An excerpt from The End of the Jews. CHAPTER ONE. Tristan Brodsky jogs across the block, toward his building, sidestepping the rotten produce the fruit-and-vegetable men pitch toward the gutters as they close up shop. He is late for a dinner table he will be the first to vacate, but Tristan's ears still perk, listening for the slaps and shouts that herald stickball. Tristan is a two-sewer man. Books related to The End of the Jews. Tristan Brodsky, sprung from the asphalt of the depression-era Bronx, goes on to become one of the swaggering Jewish geniuses who remakes American culture while slowly suffocating his poet wife, who harbors secrets of her own. Nina Hricek, a driven young Czech photographer escapes from behind the Iron Curtain with a group of black musicians only to find herself trapped yet again, this time in a doomed love affair.

The ruthlessly engrossing and beautifully rendered story of the Brodskys, a family of artists who realize, too late, one elemental truth: Creation’s necessary consequence is destruction.Each member of the mercurial clan in Adam Mansbach’s bold new novel faces the impossible choice between the people they love and the art that sustains them. Tristan Brodsky, sprung from the asphalt of the depression-era Bronx, goes on to become one of the swaggering Jewish geniuses who remakes American culture while slowly suffocating his poet wife, who harbors secrets of her own. Nina Hricek, a driven young Czech photographer escapes from behind the Iron Curtain with a group of black musicians only to find herself trapped yet again, this time in a doomed love affair. And finally, Tris Freedman, grandson of Tristan and lover of Nina, a graffiti artist and unanchored revolutionary, cannibalizes his family history to feed his muse. In the end, their stories converge and the survival of each requires the sacrifice of another. The End of the Jews offers all the rewards of the traditional family epic, but Mansbach’s irreverent wit and rich, kinetic prose shed new light on the genre. It runs on its own chronometer, somersaulting gracefully through time and space, interweaving the tales of these three protagonists who, separated by generation and geography, are leading parallel lives.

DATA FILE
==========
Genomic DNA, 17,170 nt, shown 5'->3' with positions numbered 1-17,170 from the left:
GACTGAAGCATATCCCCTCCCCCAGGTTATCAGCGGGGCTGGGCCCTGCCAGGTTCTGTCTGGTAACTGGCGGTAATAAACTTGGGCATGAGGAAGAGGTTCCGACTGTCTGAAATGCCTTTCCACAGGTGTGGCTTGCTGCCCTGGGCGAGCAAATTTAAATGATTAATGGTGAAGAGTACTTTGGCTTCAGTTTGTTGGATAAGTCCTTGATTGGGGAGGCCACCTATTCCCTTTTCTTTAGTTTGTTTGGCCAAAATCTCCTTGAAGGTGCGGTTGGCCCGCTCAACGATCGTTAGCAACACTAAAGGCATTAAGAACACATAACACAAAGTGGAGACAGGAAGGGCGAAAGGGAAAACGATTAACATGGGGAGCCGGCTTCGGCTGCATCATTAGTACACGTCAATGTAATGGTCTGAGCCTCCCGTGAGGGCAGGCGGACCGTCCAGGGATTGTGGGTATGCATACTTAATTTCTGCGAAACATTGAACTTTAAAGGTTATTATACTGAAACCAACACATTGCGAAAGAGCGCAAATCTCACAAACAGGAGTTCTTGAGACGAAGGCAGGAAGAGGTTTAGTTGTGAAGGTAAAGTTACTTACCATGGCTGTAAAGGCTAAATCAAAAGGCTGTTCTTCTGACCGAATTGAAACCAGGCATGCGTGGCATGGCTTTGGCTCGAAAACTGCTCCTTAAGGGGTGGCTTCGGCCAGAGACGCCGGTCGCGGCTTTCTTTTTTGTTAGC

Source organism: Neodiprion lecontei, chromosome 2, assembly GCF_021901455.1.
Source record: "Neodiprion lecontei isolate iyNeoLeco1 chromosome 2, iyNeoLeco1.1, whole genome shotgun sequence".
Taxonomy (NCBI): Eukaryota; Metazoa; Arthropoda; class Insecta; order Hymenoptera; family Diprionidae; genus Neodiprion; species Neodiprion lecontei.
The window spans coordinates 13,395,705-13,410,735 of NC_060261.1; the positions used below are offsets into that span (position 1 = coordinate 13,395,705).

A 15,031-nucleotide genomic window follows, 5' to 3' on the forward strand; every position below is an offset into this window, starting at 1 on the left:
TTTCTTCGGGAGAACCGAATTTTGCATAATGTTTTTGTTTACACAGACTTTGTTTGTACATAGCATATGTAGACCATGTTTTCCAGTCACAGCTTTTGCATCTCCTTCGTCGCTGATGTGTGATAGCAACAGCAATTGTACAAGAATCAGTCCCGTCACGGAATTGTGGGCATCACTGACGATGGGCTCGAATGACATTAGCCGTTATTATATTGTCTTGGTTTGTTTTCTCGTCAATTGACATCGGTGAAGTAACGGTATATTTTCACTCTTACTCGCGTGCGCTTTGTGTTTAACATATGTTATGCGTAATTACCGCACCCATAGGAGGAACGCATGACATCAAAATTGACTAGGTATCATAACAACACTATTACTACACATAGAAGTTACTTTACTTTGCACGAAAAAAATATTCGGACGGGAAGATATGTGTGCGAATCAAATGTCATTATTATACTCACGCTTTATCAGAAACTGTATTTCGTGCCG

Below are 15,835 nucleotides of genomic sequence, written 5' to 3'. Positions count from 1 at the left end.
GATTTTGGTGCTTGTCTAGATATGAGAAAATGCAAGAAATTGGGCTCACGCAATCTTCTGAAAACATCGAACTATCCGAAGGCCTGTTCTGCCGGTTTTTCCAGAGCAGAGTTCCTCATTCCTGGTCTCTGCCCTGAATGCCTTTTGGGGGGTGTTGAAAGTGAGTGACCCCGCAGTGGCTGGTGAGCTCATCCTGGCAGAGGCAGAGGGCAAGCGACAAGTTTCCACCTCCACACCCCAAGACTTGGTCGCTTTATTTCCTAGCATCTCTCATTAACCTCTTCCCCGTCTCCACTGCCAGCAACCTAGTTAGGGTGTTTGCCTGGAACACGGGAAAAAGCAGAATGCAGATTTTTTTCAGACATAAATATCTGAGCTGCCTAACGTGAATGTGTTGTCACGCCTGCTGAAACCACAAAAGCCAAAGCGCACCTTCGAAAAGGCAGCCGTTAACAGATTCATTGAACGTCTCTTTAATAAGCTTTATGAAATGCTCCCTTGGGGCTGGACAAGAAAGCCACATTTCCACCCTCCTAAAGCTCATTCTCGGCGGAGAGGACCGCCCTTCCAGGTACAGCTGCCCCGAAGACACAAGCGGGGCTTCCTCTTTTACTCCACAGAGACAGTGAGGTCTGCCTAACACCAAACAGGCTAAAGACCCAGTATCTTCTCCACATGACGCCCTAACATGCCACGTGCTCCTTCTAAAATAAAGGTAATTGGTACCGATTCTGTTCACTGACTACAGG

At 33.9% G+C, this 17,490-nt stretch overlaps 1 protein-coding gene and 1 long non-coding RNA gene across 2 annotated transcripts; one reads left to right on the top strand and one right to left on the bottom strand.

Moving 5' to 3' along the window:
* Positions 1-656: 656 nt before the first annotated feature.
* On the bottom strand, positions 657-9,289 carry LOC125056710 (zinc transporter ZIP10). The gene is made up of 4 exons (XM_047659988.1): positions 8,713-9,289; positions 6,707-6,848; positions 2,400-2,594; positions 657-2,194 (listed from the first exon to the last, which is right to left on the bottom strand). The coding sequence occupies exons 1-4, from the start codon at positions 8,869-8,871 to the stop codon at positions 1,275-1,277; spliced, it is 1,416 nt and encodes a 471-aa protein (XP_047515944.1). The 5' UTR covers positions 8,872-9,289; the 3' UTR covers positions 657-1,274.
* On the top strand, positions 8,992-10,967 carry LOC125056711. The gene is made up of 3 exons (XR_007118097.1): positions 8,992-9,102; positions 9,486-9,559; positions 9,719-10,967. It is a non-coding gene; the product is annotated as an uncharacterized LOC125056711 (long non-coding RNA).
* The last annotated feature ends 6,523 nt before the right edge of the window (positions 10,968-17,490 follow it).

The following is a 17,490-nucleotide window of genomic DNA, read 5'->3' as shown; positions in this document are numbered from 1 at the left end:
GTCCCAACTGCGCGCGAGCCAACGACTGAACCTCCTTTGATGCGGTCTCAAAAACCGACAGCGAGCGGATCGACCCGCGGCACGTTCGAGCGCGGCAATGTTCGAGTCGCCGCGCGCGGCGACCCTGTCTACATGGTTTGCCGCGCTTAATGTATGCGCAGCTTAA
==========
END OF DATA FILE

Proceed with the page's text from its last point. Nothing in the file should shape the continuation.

Reviews about The End of the Jews: A Novel (7):
Bukelv
I am not Jewish, yet I enjoyed Adam Mansbach's moving multi-genererational novel immensely, and so, I suspect, will you. Certainly the novel is laced with references to Jewish customs, traditions, and even dishes (noodle kugel, anyone?), and it deals partly with the complex relationships between Jews and blacks. But ultimately the book is less about being Jewish than about being human. It is about closeness and aloofness. It is about what marriage does and doesn't accomplish. It is about friends and family and how difficult it sometimes is to extricate yourself from situations caused by those nearest to you. There is sadness and tension (and a modicum of sex), but there is also humor, and a chapter in which grandfather and grandson go on a graffiti expedition is simply a howl. In the end, you will find that it doesn't matter whether the characters are Jewish or Swedish or Brazilian or Martian: They and their hopes, dreams, and disappointments will linger long in your memory.
Galubel